I think I’ve always wanted to write about ‘unbelonging’, because it’s something so many people feel at some point during their lives. Working in psychiatry helped to cement that idea, but one of the key moments of inspiration was the case of Chris Jefferies, the Bristol landlord, who was taken in for questioning over the murder of Jo Yeates. We all (including me), judged him on one photograph, and decided he must be guilty because “he looks a bit different.” Of course, he turned out to be completely innocent, and it really made me think about how judgemental we are as a society, and how it must feel to be on the receiving end of that judgement. And you’re absolutely right about Margaret. I think she left The Avenue in order to ponder over who might be guilty, but also to give everyone time to think about the part they played in Walter’s victimisation.

JoannaCannon Mon 21-Mar-16 13:24:02


Just finished the book and loved it. Reading it in February I could feel the heat of the long hot summer coming off the pages. I loved the way we gradually got to know more about all the residents and the way information was gradually brought to light. It is so true that children pick up on things we adults think we are clever enough to conceal from them.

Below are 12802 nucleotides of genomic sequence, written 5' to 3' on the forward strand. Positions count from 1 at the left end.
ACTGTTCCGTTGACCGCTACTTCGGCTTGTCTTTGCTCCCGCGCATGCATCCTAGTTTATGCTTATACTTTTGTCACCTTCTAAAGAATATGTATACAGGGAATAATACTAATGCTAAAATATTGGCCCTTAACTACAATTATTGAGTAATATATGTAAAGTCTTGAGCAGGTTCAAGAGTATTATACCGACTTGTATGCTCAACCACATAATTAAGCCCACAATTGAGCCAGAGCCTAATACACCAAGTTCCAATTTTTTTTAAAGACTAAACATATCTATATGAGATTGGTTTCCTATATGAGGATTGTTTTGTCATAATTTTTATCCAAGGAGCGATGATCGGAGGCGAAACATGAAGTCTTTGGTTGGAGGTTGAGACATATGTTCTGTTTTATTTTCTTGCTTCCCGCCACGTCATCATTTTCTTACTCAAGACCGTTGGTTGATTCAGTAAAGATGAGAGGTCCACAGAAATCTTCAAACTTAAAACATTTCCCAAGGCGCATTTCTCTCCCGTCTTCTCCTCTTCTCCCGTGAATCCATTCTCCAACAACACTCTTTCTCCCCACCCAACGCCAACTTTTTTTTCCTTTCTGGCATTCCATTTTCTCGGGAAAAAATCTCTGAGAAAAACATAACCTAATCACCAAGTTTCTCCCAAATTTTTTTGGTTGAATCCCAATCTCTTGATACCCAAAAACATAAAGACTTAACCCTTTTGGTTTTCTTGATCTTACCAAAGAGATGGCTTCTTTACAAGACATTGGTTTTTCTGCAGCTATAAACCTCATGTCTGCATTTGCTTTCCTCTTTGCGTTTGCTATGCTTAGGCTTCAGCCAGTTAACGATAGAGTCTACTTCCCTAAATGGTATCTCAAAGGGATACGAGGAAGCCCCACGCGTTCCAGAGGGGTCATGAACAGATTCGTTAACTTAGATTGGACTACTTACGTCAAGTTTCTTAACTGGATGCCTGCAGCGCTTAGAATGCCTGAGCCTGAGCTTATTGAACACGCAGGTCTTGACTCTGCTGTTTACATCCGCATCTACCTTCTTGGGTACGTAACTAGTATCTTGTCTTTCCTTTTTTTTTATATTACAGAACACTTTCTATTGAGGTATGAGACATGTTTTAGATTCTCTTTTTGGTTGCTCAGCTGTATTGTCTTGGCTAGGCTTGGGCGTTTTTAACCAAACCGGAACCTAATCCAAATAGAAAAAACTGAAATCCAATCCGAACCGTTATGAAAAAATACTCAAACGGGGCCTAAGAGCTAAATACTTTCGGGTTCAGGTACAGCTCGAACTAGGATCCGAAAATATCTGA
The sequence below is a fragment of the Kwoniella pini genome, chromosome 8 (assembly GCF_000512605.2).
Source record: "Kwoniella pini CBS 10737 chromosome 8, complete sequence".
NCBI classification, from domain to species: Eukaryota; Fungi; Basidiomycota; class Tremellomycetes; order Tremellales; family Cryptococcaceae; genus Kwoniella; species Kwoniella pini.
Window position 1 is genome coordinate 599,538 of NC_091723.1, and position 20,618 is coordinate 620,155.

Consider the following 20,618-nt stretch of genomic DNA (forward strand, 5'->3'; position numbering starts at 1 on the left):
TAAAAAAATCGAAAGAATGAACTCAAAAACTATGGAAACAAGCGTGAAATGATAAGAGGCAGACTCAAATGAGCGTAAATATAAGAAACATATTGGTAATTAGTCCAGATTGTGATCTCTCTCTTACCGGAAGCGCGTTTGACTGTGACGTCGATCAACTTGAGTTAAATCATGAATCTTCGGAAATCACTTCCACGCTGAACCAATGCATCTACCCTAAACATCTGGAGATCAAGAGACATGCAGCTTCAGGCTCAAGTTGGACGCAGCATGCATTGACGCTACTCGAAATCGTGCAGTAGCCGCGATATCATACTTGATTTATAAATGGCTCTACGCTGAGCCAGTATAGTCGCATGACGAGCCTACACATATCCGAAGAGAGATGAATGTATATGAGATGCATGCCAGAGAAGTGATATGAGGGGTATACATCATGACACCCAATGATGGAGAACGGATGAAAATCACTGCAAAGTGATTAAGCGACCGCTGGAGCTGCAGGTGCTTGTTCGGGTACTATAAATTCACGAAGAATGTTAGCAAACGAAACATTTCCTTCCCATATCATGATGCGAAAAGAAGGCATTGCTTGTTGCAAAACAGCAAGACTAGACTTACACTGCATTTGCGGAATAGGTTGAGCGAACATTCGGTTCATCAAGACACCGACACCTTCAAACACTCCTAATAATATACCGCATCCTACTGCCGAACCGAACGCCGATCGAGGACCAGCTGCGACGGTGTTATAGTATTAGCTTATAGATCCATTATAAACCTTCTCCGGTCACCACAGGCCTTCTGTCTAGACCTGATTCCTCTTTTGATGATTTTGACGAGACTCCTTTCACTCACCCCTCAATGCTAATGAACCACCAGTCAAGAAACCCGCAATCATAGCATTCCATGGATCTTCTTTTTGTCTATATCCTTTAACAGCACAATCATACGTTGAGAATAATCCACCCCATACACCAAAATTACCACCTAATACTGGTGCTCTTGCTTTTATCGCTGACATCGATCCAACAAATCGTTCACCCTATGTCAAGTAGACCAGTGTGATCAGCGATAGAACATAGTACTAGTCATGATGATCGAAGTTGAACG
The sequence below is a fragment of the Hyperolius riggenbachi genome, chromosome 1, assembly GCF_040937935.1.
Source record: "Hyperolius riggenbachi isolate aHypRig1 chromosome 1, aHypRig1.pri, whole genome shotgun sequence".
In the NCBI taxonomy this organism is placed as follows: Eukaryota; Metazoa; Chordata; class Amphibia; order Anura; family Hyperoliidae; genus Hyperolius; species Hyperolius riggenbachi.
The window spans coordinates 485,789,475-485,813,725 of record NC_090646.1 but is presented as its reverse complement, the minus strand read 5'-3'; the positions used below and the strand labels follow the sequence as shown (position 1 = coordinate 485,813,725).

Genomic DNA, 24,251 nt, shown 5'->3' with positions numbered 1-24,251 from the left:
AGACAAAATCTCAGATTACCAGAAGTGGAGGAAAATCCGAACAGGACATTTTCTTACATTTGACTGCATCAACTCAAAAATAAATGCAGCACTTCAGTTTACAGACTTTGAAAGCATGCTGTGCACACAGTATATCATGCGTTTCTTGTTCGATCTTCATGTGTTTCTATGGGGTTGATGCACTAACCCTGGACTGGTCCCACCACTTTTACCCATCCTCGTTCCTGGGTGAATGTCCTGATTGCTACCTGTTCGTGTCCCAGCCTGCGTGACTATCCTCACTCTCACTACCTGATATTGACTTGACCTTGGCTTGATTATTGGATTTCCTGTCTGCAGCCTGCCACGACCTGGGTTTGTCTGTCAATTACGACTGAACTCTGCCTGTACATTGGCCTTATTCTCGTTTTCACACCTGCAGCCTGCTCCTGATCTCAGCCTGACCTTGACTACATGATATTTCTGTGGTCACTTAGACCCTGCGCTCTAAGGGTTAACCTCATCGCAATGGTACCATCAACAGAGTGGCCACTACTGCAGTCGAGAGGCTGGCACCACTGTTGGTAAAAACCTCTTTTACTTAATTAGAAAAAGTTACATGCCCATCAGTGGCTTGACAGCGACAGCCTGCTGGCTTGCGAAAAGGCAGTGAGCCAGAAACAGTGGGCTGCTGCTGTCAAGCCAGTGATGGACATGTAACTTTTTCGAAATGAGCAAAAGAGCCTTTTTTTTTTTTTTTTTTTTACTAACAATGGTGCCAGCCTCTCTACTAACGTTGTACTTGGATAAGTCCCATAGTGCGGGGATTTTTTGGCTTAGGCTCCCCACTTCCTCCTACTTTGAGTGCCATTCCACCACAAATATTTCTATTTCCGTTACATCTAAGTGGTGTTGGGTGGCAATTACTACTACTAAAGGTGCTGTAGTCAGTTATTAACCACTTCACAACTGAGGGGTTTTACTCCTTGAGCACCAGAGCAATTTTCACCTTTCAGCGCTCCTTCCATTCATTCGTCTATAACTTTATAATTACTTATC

Does Joanna have plans for another book? I would imagine a sequel would be difficult but will look forward to reading whatever she publishes next. I will recommend this to all my book mad friends. Thank you.

I do have plans for Book 2 (I’m currently about half way through writing it!) A lot of people have asked me about a sequel to Goats and Sheep, but I think if you revisit past characters, you have to have a really good reason for doing it. At the moment, I will leave Grace and Tilly on The Avenue, watching Mrs Creasy get off the bus … but never say never!